By: Gongwer Ohio
Advocates say Ohio's early childhood education system is held back by a lack of support for its workforce, including pay that trails that of fast food cooks.
A new report by Groundwork Ohio looked at the issues affecting the state's early childhood workforce, finding average hourly wages in child care settings were just $10.67 in Fiscal Year 2019. The average annual salary of $22,193 was a shade below the $22,220 for fast food cooks and less than half the $58,960 average salary of a kindergarten teacher.
"When teachers have low wages, it's not reflecting the important work that they're doing. It's also not reflecting the significant investments we've made in our child care system," Julia Hohner, communications and development director at Groundwork and author of the report, said in a webinar presentation. "If we want the best outcomes for the kids we have to invest in and support the teachers as well."
The study looked at the state's nearly 73,000 early childhood professionals in FY 2019, before the COVID-19 pandemic disrupted an already. Nearly all of them – 95% – were women and a disproportionate number were Black, at 28%.
Ms. Hohner said the report's recommendations include increasing public investments to boost compensation and benefits, improving career pathways in higher education, increasing capacity for professional development, boosting data collection and building the power of professionals through a unified voice.
Kimberly Tice, executive director of the Ohio Association for the Education of Young Children, said her organization's Power to the Profession movement seeks to build that unified voice and encourage policymakers to support the workforce.
"It's our field's way of ensuring that early childhood educators are able to support the development and learning of all young children, and we can't do that if we don't talk about compensation," she said.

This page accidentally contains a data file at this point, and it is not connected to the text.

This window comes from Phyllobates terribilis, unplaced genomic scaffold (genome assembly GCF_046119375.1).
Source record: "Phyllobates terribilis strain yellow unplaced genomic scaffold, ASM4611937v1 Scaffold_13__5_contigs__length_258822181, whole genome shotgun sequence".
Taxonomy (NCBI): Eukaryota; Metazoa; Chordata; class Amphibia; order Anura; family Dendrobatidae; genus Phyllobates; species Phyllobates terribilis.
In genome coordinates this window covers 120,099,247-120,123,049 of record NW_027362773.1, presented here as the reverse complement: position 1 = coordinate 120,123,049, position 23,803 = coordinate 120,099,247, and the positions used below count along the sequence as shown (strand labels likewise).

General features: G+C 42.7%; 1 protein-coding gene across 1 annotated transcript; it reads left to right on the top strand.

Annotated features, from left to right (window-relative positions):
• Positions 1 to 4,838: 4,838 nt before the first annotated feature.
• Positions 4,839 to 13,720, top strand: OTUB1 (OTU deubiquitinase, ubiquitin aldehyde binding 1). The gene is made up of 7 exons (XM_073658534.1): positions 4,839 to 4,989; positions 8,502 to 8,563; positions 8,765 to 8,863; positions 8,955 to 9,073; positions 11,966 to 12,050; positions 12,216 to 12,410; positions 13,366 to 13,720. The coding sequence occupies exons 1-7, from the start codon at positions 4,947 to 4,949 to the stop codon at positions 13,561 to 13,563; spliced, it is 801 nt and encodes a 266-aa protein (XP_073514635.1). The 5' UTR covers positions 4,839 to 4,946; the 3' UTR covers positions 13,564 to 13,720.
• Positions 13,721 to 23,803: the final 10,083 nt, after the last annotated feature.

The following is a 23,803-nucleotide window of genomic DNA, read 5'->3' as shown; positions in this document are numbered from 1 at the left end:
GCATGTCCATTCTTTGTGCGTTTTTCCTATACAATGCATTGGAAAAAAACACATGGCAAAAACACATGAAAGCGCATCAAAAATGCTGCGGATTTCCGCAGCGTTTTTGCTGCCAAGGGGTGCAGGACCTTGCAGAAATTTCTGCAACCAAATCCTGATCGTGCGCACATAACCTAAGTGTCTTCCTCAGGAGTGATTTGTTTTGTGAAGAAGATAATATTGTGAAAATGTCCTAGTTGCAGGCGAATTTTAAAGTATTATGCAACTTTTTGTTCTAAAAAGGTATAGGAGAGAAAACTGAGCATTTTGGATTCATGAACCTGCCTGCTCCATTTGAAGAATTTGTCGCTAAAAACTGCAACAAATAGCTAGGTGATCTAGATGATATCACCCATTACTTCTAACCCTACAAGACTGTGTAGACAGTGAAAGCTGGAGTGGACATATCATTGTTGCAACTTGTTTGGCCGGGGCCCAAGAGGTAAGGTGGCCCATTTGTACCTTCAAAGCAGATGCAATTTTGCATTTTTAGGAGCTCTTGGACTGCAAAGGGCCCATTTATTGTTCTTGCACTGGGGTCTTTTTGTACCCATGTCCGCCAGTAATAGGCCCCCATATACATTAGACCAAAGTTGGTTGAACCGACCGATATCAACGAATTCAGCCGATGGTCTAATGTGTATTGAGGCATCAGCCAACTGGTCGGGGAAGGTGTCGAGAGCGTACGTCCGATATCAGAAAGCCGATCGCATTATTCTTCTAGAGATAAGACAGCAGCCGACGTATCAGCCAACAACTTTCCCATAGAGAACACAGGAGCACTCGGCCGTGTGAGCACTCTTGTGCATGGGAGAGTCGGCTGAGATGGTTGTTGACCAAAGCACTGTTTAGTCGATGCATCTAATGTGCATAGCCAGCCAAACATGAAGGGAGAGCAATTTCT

"Despite research that confirms that better paid teachers provide better quality care, and that the teacher shortages are driven by low compensation, as Groundwork's report shows, compensation remains too low for everyone."
Investments in quality early childhood education pay off in the future, as children who are taught well before age five have higher high school graduation rates and better outcomes in life, said Debra Brathwaite with Dayton-Montgomery County Preschool Promise.
"Providing quality preschool education is an investment in the future, especially for students of color who are often marginalized and live in poverty," she said.
But that requires the work of a trained, competent teacher, she said. In order to guarantee that, they must have better compensation.
"We need to promote the idea that there is a return on investment when we support early childhood programs and the people who staff them," she said.
Sen. Stephanie Kunze (R-Hilliard) said many policymakers still think of early childhood educators more as babysitters than as teachers. Not only is it important for the development of young children, but it's a critical component of the state's economy.
"All of these things that we've talked about this morning are really the foundation for a healthy community, a healthy family and a healthy state," she said.